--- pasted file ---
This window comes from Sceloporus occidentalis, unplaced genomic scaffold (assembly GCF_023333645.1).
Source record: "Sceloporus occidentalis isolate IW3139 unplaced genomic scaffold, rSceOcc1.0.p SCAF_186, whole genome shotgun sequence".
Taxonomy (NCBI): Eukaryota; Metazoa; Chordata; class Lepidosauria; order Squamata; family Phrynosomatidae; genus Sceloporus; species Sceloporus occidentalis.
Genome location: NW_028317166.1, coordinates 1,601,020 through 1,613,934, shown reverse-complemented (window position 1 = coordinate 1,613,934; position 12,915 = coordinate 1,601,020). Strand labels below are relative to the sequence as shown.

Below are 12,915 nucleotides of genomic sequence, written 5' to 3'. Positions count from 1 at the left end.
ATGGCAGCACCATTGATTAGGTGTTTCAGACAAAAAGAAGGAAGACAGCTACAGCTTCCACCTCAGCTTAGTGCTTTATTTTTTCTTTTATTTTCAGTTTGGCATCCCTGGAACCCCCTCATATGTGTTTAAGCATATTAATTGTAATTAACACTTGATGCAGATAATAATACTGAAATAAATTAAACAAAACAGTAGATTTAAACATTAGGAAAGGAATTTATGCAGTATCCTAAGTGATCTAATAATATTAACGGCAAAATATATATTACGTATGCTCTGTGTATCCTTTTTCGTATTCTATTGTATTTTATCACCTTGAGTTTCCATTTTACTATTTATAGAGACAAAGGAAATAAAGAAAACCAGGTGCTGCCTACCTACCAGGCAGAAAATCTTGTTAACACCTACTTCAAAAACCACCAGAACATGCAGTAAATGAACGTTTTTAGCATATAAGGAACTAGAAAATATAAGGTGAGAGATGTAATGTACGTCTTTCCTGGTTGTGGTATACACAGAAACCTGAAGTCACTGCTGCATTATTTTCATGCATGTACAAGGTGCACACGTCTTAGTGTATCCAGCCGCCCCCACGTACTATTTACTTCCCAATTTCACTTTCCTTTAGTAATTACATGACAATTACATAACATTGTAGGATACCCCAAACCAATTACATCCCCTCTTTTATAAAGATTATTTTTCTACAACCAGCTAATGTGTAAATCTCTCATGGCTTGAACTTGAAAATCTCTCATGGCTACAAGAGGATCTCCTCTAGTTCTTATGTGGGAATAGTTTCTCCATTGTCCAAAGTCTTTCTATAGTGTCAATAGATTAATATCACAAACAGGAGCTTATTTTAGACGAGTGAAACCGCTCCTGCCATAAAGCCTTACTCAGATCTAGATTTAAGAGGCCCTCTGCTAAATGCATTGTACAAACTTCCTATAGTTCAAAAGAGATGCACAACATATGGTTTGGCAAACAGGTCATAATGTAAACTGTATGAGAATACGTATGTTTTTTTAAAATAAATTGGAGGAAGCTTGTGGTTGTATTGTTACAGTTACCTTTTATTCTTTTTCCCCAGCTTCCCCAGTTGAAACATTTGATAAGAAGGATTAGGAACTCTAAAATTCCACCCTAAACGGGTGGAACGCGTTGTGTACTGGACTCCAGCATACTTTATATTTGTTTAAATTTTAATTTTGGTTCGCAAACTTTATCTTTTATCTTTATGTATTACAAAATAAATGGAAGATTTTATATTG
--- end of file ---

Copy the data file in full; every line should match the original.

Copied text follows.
This window comes from Sceloporus occidentalis, unplaced genomic scaffold (assembly GCF_023333645.1).
Source record: "Sceloporus occidentalis isolate IW3139 unplaced genomic scaffold, rSceOcc1.0.p SCAF_186, whole genome shotgun sequence".
Taxonomy (NCBI): Eukaryota; Metazoa; Chordata; class Lepidosauria; order Squamata; family Phrynosomatidae; genus Sceloporus; species Sceloporus occidentalis.
Genome location: NW_028317166.1, coordinates 1,601,020 through 1,613,934, shown reverse-complemented (window position 1 = coordinate 1,613,934; position 12,915 = coordinate 1,601,020). Strand labels below are relative to the sequence as shown.

Below are 12,915 nucleotides of genomic sequence, written 5' to 3'. Positions count from 1 at the left end.
ATGGCAGCACCATTGATTAGGTGTTTCAGACAAAAAGAAGGAAGACAGCTACAGCTTCCACCTCAGCTTAGTGCTTTATTTTTTCTTTTATTTTCAGTTTGGCATCCCTGGAACCCCCTCATATGTGTTTAAGCATATTAATTGTAATTAACACTTGATGCAGATAATAATACTGAAATAAATTAAACAAAACAGTAGATTTAAACATTAGGAAAGGAATTTATGCAGTATCCTAAGTGATCTAATAATATTAACGGCAAAATATATATTACGTATGCTCTGTGTATCCTTTTTCGTATTCTATTGTATTTTATCACCTTGAGTTTCCATTTTACTATTTATAGAGACAAAGGAAATAAAGAAAACCAGGTGCTGCCTACCTACCAGGCAGAAAATCTTGTTAACACCTACTTCAAAAACCACCAGAACATGCAGTAAATGAACGTTTTTAGCATATAAGGAACTAGAAAATATAAGGTGAGAGATGTAATGTACGTCTTTCCTGGTTGTGGTATACACAGAAACCTGAAGTCACTGCTGCATTATTTTCATGCATGTACAAGGTGCACACGTCTTAGTGTATCCAGCCGCCCCCACGTACTATTTACTTCCCAATTTCACTTTCCTTTAGTAATTACATGACAATTACATAACATTGTAGGATACCCCAAACCAATTACATCCCCTCTTTTATAAAGATTATTTTTCTACAACCAGCTAATGTGTAAATCTCTCATGGCTTGAACTTGAAAATCTCTCATGGCTACAAGAGGATCTCCTCTAGTTCTTATGTGGGAATAGTTTCTCCATTGTCCAAAGTCTTTCTATAGTGTCAATAGATTAATATCACAAACAGGAGCTTATTTTAGACGAGTGAAACCGCTCCTGCCATAAAGCCTTACTCAGATCTAGATTTAAGAGGCCCTCTGCTAAATGCATTGTACAAACTTCCTATAGTTCAAAAGAGATGCACAACATATGGTTTGGCAAACAGGTCATAATGTAAACTGTATGAGAATACGTATGTTTTTTTAAAATAAATTGGAGGAAGCTTGTGGTTGTATTGTTACAGTTACCTTTTATTCTTTTTCCCCAGCTTCCCCAGTTGAAACATTTGATAAGAAGGATTAGGAACTCTAAAATTCCACCCTAAACGGGTGGAACGCGTTGTGTACTGGACTCCAGCATACTTTATATTTGTTTAAATTTTAATTTTGGTTCGCAAACTTTATCTTTTATCTTTATGTATTACAAAATAAATGGAAGATTTTATATTG